posted on Jul, 28 2014 @ 04:57 PM
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a reply to: ThePeaceMaker

I'm the sanest person I know thankyouverymuch.



posted on Jul, 28 2014 @ 05:40 PM
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a reply to: grey580

Thread here.

It is a little 'out there', and I'm pretty dubious, but generally when browsers go down, they do so en masse, not one random page out of seven. Perhaps reading too much into it lol, just seemed curious at the time.

Unfortunately it was closed for review and is yet to be re-opened.

Keep an open mind.

edit on 28/7/2014 by 74Templar because: (no reason given)



posted on Jul, 28 2014 @ 05:51 PM
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I believe it's true, as it makes sense. Many laymen radically underestimate the velocity of incoming ICBM warheads. They go from stratospheric level to ground in maybe 5 seconds. They are a very fast meteorite, purposely shaped to go straight.

Consider this attempt at a terminal ABM capability:

en.wikipedia.org...(missile)

Accelerated at 100g, reaches a spead of Mach 10 in 5 seconds, fitted with a neutron bomb nuclear warhead. First stage of the rocket blew for 1.2 seconds. It has to be because of the incoming speed of warheads.

Astounding engineering, but in the end still strategically ineffective.

But in orbit, you can't distinguish real from the many clones, and only when the incoming warheads start to hit the top of the atmosphere again can you distinguish them---real ones are heavy and less affected by air resistance.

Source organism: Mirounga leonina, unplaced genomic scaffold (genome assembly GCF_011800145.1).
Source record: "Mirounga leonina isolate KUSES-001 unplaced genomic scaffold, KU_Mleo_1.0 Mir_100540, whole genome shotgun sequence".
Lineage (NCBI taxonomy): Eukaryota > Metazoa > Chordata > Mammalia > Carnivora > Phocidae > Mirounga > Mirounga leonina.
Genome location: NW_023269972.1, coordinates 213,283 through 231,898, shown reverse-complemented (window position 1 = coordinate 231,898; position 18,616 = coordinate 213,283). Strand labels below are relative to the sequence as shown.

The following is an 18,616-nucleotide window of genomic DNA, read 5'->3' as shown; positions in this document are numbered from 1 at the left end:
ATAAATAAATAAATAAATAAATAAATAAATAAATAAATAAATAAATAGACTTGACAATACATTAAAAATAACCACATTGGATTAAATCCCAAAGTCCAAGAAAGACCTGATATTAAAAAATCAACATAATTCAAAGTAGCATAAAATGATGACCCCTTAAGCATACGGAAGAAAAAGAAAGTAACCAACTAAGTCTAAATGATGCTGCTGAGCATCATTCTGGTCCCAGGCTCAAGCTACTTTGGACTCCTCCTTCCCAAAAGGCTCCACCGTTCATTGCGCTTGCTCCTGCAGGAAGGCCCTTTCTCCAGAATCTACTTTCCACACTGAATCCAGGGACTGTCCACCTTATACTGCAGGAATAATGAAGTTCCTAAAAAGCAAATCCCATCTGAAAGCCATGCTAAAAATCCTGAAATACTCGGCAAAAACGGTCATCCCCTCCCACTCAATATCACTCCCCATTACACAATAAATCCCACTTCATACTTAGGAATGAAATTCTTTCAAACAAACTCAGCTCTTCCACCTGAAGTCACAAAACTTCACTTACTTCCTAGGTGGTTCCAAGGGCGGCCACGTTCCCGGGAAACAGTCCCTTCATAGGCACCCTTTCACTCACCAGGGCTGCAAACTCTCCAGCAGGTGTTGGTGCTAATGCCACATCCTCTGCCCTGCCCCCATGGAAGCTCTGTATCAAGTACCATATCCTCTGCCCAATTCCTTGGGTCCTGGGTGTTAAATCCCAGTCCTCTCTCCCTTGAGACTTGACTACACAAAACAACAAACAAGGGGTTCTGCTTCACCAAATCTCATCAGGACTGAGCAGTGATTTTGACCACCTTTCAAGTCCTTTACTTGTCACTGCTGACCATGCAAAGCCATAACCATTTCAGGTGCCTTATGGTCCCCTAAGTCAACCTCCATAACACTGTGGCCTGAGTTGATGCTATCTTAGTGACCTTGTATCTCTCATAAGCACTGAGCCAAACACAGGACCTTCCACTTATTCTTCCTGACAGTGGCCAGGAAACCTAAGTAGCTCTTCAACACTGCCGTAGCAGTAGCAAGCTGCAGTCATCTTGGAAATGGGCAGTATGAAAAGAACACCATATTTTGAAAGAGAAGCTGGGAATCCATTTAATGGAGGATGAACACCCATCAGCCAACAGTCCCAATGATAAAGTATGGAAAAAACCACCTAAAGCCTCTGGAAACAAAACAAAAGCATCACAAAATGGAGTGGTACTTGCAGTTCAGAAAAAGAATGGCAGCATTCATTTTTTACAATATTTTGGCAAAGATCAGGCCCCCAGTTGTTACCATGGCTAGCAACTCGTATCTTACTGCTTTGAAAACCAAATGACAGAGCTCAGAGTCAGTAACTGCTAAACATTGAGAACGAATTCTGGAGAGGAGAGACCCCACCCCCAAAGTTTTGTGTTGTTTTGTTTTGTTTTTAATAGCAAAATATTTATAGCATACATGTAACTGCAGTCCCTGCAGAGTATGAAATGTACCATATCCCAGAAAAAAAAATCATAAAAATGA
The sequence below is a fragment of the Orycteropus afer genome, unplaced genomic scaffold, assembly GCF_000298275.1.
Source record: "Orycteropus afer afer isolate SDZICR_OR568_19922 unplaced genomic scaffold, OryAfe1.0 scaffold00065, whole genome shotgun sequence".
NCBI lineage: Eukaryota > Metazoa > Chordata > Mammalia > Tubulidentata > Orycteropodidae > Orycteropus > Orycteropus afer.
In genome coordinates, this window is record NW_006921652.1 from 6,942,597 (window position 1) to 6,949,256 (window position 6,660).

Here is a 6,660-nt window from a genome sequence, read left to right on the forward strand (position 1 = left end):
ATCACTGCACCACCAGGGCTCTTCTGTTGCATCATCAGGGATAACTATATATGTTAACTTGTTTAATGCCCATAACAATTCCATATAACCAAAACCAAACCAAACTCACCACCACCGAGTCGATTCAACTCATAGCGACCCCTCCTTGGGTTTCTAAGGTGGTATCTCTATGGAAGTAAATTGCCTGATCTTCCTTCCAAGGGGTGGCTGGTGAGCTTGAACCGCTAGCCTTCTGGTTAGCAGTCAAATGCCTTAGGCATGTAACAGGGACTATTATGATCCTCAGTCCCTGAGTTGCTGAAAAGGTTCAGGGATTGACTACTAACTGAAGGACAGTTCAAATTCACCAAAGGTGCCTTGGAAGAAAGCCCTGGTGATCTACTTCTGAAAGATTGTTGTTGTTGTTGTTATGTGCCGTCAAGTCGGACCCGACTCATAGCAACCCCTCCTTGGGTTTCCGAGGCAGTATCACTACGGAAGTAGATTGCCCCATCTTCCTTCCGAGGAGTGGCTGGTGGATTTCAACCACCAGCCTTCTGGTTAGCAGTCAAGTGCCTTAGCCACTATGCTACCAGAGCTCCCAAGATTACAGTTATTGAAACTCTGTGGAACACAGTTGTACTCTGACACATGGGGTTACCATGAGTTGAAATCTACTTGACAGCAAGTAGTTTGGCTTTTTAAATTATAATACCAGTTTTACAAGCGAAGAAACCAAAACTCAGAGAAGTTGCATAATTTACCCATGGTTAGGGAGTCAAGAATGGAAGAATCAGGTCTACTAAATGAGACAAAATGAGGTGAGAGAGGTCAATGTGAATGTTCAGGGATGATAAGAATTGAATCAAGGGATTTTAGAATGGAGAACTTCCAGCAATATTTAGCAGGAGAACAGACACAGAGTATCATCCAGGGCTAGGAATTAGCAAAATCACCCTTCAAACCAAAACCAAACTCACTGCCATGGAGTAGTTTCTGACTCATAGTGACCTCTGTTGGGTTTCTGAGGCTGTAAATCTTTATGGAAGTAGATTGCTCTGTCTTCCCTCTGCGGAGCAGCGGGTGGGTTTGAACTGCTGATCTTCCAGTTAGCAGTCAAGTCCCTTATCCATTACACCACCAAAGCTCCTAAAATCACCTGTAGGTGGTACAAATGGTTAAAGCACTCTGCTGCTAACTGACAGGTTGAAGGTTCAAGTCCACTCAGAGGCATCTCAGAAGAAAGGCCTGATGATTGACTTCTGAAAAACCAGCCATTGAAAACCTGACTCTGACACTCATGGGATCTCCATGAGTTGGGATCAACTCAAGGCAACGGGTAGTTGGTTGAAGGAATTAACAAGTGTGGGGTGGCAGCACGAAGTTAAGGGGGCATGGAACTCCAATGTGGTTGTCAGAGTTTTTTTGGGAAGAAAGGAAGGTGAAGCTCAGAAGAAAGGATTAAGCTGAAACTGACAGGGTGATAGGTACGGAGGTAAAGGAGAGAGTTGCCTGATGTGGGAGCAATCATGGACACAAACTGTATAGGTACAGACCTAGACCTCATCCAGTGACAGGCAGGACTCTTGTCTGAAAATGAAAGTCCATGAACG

So it makes sense to start from the upper atmosphere---much of the thick atmosphere is below you and an interception rocket could be smaller or get there faster. Still, serious ICBM missile defense seems almost impossible economically and strategically.


So how would either a land based or even 'intercept' style aircraft be able to catch an ICBM after launch by comparison?

Logically, wouldn't it make sense to keep some kind of high speed UAV in low earth orbit and have it basically hot all the time so if it does happen it can simply detach and take out the incoming missiles?

Or alternatively have some kind of EMP style weapon in LEO to render them useless as they came up or even before they were launched.

The other question it raises is if the the ICBM is knocked out mid-air, what happens to the payload and indeed the warhead? Be kind of an issue having a nuclear warhead randomly crashing down in someone's backyard.

edit on 28/7/2014 by 74Templar because: quotes all wrong



posted on Jul, 28 2014 @ 05:53 PM
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A isoceles triangle ship

this might be of interest. its not black though.



posted on Jul, 28 2014 @ 06:13 PM
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a reply to: yuppa

Don't different materials sometimes dictate the color? As in perhaps black wouldn't be feasible if something gets too hot?



posted on Jul, 28 2014 @ 06:15 PM
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edit on 7/28/2014 by Zaphod58 because: (no reason given)



posted on Jul, 28 2014 @ 06:25 PM
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a reply to: Domo1

The eye witness report mentions it being "dark in the night time" and had a "pale pearly metallic color, which may be attributable to the reflection of lights underneath the craft."
While it isn't reported as jet black like some of the other reports of triangle craft, if the conjecture about it's surface is correct it may have been an attribute of the active cloaking on the exterior skin that made it look the way it did. It is supposed to be able to change it's appearance to match the back ground and it may have not had that system active at the time or calibrated correctly.